Kasey Lees - Paper Dresses
I am interested in 1960s popular culture. 
I found some primary research in:
"papered over," Newsweek, 31 October 1966, 105.
"Paper Clothes: A Wardrobe to throw away," Business Week, 16 July 1966, 72-74.
"Paper Capers," Time 18 March 1966, 71.
and  Edward Rielly, The 1960s. - advertising in the 1960s.  Its the who, what, where and how of advertising campaigns.  It really gets into the cultural aspects of the 60s and the relevent markets.

I am still trying to get a little more outside the box with my ideas and find a way to get at the 60s from a different angle.
I don't want to look at it like a history book but rather find some new way to express the cultural phenomenons during that time.
Any suggestions would be greatly appreciated, thanks,

Here's an idea along the lines of "selling popular culture", advertising, and why paper dresses were hot items.
Start by reviewing  standard advertising practices prior to the 1960s and track advances in advert techniques, including the technological inventions that initiated change.
You could take another product and compare it's advertising to that of paper dresses.

Paper dresses became possible because of technological changes in the paper industry, as did art, music, literature, science.
Advertising practices also changed, partially because of technology advances.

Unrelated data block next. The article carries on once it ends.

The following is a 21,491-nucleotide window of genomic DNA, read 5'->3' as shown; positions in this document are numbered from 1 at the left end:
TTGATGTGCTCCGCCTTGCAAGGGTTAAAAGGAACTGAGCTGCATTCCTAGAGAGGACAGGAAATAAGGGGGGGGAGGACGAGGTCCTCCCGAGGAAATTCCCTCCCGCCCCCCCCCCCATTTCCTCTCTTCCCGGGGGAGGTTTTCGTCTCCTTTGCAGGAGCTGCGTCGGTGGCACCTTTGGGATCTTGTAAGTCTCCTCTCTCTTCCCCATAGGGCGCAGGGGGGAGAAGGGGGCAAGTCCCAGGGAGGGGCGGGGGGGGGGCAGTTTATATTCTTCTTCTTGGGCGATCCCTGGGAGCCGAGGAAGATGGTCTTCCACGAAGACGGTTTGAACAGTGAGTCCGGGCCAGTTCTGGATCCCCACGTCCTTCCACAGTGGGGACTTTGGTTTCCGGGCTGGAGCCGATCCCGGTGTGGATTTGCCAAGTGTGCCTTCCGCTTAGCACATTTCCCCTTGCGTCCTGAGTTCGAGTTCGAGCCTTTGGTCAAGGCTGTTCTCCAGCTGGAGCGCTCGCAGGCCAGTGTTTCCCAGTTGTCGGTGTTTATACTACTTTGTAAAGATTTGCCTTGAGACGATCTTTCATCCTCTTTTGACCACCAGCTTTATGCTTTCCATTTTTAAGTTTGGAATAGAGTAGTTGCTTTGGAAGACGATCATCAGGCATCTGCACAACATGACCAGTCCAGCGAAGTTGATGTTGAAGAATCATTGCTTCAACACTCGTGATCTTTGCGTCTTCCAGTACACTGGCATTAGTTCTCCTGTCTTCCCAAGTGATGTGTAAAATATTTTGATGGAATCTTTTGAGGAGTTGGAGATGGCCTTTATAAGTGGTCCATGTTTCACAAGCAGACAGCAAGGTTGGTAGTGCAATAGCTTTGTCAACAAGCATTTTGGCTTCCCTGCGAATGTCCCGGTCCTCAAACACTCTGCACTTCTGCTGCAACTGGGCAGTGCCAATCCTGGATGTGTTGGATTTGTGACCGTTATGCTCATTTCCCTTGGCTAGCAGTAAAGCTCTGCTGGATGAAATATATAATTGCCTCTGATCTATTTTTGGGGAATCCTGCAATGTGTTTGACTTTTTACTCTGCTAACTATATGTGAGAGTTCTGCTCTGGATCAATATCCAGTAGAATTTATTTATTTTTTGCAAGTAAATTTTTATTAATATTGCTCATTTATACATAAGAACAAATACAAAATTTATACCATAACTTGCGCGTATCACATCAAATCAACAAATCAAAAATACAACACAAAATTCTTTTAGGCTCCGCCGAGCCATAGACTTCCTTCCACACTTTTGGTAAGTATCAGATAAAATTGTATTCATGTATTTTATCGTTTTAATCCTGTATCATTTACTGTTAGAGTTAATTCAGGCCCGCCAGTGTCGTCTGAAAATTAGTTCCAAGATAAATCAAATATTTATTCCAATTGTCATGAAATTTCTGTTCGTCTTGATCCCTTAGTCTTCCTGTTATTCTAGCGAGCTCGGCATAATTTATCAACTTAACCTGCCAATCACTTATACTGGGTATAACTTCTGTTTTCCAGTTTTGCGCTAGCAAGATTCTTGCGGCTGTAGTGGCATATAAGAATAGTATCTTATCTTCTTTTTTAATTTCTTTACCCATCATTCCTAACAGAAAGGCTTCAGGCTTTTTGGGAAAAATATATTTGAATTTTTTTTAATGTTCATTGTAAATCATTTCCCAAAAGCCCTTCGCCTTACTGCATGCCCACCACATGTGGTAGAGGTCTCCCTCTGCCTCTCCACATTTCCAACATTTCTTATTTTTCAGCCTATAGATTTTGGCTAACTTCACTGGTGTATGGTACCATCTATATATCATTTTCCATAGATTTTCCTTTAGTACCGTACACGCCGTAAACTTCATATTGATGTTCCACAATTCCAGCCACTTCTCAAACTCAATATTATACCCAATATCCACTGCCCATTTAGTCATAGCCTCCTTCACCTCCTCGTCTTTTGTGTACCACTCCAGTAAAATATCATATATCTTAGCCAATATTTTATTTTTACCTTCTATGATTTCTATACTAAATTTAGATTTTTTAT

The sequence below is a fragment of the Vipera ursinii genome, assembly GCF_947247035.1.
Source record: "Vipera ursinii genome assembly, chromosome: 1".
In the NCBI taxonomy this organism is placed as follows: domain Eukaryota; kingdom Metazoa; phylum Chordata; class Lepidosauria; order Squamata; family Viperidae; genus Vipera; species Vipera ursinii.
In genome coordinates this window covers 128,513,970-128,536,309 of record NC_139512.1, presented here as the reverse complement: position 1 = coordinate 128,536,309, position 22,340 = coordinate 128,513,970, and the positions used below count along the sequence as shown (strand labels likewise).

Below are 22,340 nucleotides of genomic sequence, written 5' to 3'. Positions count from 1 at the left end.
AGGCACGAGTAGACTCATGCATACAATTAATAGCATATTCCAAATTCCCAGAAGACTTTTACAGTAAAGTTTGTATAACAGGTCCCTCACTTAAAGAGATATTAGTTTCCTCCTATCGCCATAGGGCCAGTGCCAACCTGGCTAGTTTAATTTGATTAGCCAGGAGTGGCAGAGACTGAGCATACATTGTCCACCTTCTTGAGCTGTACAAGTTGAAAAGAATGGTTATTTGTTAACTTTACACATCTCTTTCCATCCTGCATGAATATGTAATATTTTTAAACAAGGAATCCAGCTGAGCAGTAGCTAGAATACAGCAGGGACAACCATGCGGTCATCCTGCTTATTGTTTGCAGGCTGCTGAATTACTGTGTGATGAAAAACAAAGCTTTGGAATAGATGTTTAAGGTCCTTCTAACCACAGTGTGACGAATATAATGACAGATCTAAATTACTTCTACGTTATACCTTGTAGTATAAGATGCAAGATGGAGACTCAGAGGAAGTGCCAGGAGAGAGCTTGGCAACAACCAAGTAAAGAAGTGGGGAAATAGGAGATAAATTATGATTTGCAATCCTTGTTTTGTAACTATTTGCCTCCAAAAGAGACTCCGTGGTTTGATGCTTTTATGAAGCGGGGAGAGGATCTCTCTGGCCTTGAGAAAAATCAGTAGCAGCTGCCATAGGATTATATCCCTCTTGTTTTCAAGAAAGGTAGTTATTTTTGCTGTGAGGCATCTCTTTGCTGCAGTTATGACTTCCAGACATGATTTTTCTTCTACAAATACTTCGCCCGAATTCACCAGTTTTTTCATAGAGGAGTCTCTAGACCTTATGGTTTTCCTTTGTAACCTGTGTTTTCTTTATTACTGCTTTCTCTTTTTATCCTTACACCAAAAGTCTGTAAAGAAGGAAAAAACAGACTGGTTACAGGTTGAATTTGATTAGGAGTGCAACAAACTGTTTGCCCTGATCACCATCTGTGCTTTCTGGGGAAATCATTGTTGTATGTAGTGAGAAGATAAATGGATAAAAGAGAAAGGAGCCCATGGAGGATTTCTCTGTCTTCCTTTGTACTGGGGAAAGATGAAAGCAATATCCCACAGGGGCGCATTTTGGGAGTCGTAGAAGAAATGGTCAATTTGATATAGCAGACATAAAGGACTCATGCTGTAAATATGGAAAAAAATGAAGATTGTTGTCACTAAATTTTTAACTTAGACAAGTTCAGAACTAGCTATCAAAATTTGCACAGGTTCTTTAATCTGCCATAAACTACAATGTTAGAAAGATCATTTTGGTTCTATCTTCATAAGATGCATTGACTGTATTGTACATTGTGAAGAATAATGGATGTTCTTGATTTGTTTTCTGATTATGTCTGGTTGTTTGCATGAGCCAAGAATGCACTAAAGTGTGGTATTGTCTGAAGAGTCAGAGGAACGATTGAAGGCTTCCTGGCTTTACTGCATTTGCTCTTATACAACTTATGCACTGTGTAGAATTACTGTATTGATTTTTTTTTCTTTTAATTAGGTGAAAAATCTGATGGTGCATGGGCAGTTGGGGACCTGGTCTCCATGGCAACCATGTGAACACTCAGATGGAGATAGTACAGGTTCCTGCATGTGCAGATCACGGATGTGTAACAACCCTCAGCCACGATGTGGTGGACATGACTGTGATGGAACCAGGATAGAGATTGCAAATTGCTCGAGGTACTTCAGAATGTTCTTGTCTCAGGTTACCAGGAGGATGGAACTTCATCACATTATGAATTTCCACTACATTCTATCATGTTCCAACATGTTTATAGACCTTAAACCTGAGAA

At the library of congress website, take a look at the American Memory section -

I feel as though I have a much more in depth knowledge of the fashion industry as a business, from my undergrad training and much more knowledge about fashion design.  So from this I have a deep respect for the creativity, innovation and design represented in fashion. 
Last semester I began looking a 1960s paper  dresses.
We actually have an original "Paper Caper" in our collection from the initial Scott paper launch in 1966. 
I have found some writing on the subject, while it is sort of superficial I don't want to elaborate on someone else's ideas. 
I am working on how I can make this my own. 
I am very interested in zeitgeist theory, or how fashion reflects the social climate of the times.
Paper dresses exemplify an obsession with technology of that time, when designers were coming out with "space age" collections.
The cultural changes from the early to mid sixties are vast and I know I need to think about it more but I believe I can find something there, it is just a matter of what I can look at from a fresh perspective.
http://www.designgallery.wisc.edu/exhibits.html University of Wisconsin just finished an exhibition on March 11th. And http://www.news.wisc.edu/13367.html
Paper Dresses exhibition in the UK at http://www.vam.ac.uk/collections/fashion/1960s/sixtiesfashion/exhibition/paper_dresses/index.html
This website at http://www.vintageconnection.net/PaperDresses.htm
And more at http://www.kristinaseleshanko.com/VintageFashionsForWomen1950s60s.htm
A little film at http://www.reuters.com/news/video?videoId=46178
And http://www.oberlin.edu/alummag/oamcurrent/oam_spring01/body_art.html
This goes on for a while on Google
Google books http://books.google.com/books?q=paper+dresses&btnG=Search+Books&as_brr=0
Google Scholar Title:Haute Couture in Paper Dresses Authors:Greenberg, Pearl
And here is an entire thesis about the topic: http://www.uwstout.edu/lib/thesis/2000/2000kings.pdf
The idea of placing paper dresses in a larger cultural context is where you might be headed.

American Cultural History of the 1960s http://kclibrary.nhmccd.edu/decade60.html

Toward a Throw-Away Culture. Consumerism, 'Style Obsolescence' and Cultural Theory in the 1950s and 1960s

 Nigel Whiteley Oxford Art Journal, Vol. 10, No. 2, The 60s (1987), pp. 3-27

Academic Journals:  The Journal of Popular Culture,
Cultural Dynamics
Media, Culture & Society